SOCC writes that Horwitz “falsely alleged that her Jewish heritage played a role in her not receiving a SOCC endorsement, a notion which, if true, would fundamentally violate SOCC’s values of diversity and cultural celebration.”
The group’s decision not to endorse Horwitz stemmed from her “lack of familiarity with SOCC communities,” SOCC adds. It says that out of the six student organizations that comprise SOCC, Horwitz could not identify a single group.
Singled out for vilification
Maria Diaz-Gonzalez, a member of Stanford’s chapter of MEChA — the national Chican@/Latin@ student organization and a coalition partner of SOCC — told The Electronic Intifada on Monday that as an endorsing body, SOCC is a powerful coalition on campus.
Even amid the slew of false allegations against it, most of SOCC’s endorsed candidates were elected to the student government.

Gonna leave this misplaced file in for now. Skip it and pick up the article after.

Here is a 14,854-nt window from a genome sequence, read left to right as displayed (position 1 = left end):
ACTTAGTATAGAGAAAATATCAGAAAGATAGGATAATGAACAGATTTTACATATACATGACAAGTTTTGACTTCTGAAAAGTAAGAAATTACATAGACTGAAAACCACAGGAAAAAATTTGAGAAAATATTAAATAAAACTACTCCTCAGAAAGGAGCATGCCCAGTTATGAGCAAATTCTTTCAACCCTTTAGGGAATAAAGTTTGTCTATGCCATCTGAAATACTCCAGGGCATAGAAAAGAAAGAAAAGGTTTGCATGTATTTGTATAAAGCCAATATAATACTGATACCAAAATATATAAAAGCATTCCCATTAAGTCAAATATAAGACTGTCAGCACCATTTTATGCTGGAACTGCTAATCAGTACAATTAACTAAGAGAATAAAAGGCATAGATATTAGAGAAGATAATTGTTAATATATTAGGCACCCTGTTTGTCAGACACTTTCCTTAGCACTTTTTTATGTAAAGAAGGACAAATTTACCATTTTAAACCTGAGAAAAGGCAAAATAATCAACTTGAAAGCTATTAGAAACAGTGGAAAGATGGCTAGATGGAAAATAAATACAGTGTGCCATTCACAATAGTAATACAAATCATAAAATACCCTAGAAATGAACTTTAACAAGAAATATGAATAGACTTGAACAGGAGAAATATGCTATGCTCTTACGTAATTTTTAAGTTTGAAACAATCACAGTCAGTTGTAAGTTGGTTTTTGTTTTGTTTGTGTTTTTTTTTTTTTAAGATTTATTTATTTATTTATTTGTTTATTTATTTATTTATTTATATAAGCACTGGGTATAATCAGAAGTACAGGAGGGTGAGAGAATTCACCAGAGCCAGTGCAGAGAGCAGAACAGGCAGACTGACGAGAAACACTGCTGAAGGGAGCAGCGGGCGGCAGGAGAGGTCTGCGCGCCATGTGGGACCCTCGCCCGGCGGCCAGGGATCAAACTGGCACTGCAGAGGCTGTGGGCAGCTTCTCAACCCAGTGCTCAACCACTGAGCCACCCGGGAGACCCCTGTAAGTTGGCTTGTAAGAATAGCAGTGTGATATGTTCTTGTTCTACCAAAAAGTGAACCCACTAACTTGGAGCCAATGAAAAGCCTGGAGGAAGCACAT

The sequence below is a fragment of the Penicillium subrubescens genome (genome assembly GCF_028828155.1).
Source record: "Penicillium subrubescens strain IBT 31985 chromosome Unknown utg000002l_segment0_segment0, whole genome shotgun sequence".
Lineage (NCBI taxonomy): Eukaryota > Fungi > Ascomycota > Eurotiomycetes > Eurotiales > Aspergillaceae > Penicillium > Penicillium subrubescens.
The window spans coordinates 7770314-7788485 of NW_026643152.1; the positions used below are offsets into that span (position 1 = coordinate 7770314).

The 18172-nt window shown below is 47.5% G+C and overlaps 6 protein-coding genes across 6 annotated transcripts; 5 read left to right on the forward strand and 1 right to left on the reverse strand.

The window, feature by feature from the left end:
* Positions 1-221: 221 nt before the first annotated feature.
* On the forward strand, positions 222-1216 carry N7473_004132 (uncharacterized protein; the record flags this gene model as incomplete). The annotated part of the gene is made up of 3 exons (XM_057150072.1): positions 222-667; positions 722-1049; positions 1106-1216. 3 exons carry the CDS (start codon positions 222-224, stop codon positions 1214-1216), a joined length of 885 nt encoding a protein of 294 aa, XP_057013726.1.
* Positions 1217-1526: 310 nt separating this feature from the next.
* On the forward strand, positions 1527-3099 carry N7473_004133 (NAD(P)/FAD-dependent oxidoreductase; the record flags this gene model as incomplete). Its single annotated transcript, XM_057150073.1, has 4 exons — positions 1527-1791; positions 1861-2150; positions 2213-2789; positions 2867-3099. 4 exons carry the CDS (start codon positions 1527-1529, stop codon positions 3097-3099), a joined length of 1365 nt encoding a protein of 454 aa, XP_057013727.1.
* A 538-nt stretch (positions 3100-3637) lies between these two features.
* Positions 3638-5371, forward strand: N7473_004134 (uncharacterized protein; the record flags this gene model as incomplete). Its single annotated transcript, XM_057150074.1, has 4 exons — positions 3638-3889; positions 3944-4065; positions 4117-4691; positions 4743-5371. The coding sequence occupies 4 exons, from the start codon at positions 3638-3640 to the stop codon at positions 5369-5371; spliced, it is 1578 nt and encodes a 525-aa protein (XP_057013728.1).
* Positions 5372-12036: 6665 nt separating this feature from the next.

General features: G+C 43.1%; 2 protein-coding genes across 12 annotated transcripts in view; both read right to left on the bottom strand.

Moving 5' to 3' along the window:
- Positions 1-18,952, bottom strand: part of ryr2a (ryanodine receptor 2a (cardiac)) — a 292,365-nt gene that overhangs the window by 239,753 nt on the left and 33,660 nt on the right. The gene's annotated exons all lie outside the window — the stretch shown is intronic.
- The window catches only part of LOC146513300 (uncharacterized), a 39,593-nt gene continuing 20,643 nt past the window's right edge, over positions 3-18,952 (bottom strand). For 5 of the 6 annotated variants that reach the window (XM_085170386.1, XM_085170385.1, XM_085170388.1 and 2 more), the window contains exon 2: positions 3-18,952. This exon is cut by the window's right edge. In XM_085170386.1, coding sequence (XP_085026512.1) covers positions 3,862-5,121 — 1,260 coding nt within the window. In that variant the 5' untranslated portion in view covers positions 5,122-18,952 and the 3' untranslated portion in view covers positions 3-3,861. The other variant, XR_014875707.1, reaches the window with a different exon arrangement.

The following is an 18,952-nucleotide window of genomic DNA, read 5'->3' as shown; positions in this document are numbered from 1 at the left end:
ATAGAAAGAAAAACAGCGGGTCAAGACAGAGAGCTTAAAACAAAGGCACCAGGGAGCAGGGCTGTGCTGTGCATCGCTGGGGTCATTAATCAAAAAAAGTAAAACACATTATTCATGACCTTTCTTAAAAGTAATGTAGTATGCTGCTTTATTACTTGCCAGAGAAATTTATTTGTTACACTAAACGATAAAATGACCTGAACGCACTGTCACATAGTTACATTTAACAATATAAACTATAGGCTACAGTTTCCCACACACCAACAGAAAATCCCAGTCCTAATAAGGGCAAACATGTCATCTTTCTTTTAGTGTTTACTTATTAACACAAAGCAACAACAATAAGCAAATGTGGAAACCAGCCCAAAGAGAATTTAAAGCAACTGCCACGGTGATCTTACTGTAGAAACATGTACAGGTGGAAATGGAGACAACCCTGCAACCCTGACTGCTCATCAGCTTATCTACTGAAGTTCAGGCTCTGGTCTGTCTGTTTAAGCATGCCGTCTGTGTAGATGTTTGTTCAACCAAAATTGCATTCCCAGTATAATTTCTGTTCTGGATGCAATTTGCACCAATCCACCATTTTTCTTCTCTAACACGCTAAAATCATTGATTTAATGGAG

However, SOCC has historically been vilified, especially by The Stanford Review, she said.
“Every year, SOCC is singled out as an endorsing body that receives a lot of criticism and attacks by campus publications and otherwise,” Diaz-Gonzalez explained.
Whether campaigning on national and international issues of race or human rights, she said that the university itself has a history of asking SOCC constituents “for dialogue or for civility as a way to silence us when we’re trying to bring these difficult issues to the table.”
SJP’s Sid Patel remarked that “Stanford peddles its diversity to the world while taking a hostile attitude toward [students of color] on campus.”
Speaking “truth to power”